How to Get a Personal Loan From Capital One

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Personal loans are loans you can get without offering any collateral, which is handy if you need to borrow small amounts of money and don't want to worry about losing an asset like your home. However, like many banks, Capital One does not currently offer personal loans. This means you will have to work with another lender if you need a loan to pay for planned or emergency expenses. Luckily, there are plenty of alternatives that offer reasonable fees, flexible payment terms and competitive rates.

What Are Personal Loans?

Personal loans are loans made by banks, credit unions and specialist lenders that are not secured against an asset, such as your home. Terms vary from bank to bank but generally, you will borrow a predetermined amount of money, such as $2,000, $10,000 or $50,000, and pay the money back in fixed monthly payments, typically over two to five years. The lender will charge interest, which usually ranges anywhere from 6 percent to 36 percent per year.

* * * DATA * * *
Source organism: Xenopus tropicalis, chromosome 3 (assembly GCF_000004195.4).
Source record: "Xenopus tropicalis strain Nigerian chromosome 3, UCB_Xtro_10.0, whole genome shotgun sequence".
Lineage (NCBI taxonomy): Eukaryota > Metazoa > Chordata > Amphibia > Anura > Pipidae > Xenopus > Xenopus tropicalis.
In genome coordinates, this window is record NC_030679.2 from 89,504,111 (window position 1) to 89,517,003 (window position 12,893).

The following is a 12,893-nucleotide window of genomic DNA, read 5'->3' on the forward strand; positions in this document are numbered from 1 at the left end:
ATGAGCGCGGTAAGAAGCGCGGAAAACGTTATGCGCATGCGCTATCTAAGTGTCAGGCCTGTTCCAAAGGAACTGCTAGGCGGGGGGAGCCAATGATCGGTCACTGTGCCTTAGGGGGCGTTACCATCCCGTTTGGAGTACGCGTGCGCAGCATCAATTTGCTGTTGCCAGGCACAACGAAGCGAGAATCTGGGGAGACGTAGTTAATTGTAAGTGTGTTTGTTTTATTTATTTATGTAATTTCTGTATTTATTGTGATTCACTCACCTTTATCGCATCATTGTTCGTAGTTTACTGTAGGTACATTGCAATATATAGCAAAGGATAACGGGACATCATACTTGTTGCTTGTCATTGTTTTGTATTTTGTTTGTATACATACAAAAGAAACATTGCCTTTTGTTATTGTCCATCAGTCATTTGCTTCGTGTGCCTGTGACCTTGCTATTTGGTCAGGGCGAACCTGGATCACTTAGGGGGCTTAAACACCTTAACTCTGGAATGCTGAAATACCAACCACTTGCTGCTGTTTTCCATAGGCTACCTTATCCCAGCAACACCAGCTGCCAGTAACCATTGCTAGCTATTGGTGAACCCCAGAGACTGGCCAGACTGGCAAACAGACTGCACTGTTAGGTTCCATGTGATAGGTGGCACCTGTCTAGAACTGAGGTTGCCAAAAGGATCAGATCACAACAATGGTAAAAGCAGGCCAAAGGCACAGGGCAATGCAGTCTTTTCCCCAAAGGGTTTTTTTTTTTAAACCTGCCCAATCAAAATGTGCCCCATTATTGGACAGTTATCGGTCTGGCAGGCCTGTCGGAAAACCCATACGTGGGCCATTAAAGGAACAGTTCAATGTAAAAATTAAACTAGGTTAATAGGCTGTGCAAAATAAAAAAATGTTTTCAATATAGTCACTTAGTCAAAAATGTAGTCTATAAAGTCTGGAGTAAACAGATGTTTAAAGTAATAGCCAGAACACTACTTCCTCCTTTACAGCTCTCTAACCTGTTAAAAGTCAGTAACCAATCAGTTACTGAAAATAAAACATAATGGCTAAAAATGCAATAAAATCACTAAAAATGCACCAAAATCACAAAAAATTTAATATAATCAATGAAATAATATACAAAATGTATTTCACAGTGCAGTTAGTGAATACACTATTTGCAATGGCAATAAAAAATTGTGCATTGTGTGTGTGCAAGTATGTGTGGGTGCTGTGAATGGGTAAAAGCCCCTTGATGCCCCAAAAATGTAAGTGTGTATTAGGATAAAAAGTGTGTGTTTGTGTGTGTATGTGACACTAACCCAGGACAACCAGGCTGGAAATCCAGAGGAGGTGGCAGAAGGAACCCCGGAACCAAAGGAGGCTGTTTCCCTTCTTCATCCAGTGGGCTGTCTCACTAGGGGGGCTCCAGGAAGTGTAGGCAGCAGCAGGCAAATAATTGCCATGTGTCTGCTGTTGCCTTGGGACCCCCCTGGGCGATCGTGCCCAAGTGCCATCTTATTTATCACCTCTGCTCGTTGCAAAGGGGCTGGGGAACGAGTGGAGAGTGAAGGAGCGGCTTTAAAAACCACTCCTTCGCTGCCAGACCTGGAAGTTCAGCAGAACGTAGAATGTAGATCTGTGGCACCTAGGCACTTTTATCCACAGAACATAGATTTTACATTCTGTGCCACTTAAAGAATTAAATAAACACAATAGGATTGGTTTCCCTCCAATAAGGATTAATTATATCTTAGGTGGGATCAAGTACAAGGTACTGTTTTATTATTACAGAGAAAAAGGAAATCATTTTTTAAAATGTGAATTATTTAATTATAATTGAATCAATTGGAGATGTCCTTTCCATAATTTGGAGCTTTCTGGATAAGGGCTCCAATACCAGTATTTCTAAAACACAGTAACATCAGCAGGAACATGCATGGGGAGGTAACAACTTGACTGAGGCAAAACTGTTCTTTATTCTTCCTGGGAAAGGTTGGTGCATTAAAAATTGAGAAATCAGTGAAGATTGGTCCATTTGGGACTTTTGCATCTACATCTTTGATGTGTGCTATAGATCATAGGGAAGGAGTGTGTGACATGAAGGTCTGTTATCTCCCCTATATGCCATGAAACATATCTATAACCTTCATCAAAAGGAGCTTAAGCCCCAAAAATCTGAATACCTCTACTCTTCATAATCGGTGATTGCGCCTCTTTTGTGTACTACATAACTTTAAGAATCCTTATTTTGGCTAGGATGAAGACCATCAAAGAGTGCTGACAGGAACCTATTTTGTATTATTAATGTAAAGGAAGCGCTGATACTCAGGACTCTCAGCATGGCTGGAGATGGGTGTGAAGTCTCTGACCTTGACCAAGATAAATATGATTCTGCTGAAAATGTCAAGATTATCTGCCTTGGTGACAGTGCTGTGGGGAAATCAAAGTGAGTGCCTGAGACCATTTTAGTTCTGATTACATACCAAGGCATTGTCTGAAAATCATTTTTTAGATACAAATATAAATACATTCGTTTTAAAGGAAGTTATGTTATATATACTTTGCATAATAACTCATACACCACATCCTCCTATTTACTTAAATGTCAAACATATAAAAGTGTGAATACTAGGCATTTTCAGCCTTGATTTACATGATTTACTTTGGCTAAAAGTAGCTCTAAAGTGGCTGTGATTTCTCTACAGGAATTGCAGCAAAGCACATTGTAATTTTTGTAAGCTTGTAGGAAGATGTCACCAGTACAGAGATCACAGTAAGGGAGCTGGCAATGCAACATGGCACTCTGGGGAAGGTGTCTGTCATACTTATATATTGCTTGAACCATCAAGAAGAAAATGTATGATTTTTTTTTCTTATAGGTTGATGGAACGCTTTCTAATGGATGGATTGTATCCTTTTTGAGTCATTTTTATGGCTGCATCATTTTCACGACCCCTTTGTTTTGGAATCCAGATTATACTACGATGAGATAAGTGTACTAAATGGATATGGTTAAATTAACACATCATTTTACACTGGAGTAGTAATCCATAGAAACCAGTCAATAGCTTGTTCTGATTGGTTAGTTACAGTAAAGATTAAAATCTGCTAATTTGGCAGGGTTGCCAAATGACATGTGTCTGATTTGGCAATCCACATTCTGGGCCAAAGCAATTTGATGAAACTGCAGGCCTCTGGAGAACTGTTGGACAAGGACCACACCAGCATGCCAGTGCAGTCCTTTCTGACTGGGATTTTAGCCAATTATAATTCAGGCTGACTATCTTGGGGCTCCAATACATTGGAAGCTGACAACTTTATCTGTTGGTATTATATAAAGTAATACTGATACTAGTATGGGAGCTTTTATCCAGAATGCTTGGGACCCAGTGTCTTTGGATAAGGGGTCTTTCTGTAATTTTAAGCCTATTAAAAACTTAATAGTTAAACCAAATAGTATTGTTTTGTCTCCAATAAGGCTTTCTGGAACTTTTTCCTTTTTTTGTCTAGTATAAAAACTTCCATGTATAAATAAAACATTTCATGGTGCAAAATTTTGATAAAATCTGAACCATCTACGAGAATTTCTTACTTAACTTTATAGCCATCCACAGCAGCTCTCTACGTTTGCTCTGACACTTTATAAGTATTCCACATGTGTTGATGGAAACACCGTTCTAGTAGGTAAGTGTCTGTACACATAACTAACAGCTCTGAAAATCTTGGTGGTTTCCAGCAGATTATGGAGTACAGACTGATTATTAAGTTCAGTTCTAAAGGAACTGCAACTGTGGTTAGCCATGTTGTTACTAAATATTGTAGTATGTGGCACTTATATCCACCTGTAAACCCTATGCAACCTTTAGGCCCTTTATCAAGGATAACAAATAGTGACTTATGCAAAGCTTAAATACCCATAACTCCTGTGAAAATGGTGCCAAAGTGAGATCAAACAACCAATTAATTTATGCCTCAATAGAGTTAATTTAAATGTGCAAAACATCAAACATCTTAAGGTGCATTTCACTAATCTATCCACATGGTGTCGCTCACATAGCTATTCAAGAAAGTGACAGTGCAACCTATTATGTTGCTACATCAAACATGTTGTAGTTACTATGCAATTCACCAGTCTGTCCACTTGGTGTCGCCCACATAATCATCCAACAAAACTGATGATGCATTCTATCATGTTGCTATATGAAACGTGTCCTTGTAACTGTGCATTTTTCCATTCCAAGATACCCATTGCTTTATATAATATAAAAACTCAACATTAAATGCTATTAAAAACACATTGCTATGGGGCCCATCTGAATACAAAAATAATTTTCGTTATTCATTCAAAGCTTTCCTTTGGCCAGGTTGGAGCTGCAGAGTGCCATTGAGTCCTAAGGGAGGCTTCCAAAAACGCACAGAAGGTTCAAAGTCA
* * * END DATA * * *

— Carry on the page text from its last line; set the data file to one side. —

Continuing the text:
Why Use a Personal Loan?

There are many advantages to taking out a personal loan:

  • They usually charge a lower rate of interest than a credit card, and you may be able to borrow more.
  • You make a fixed repayment each month, which can make your budgeting easier.
  • You can often (though not always) decide how long you need to pay back the loan. Spreading the payments over a longer period means you'll pay back less each month, though overall you will be paying more interest on the loan.
  • You can use the money for any reason, such as home improvements, paying for a wedding or consolidating all your existing debts into one personal loan product. Consolidation is useful if you wish to reduce your monthly payment costs.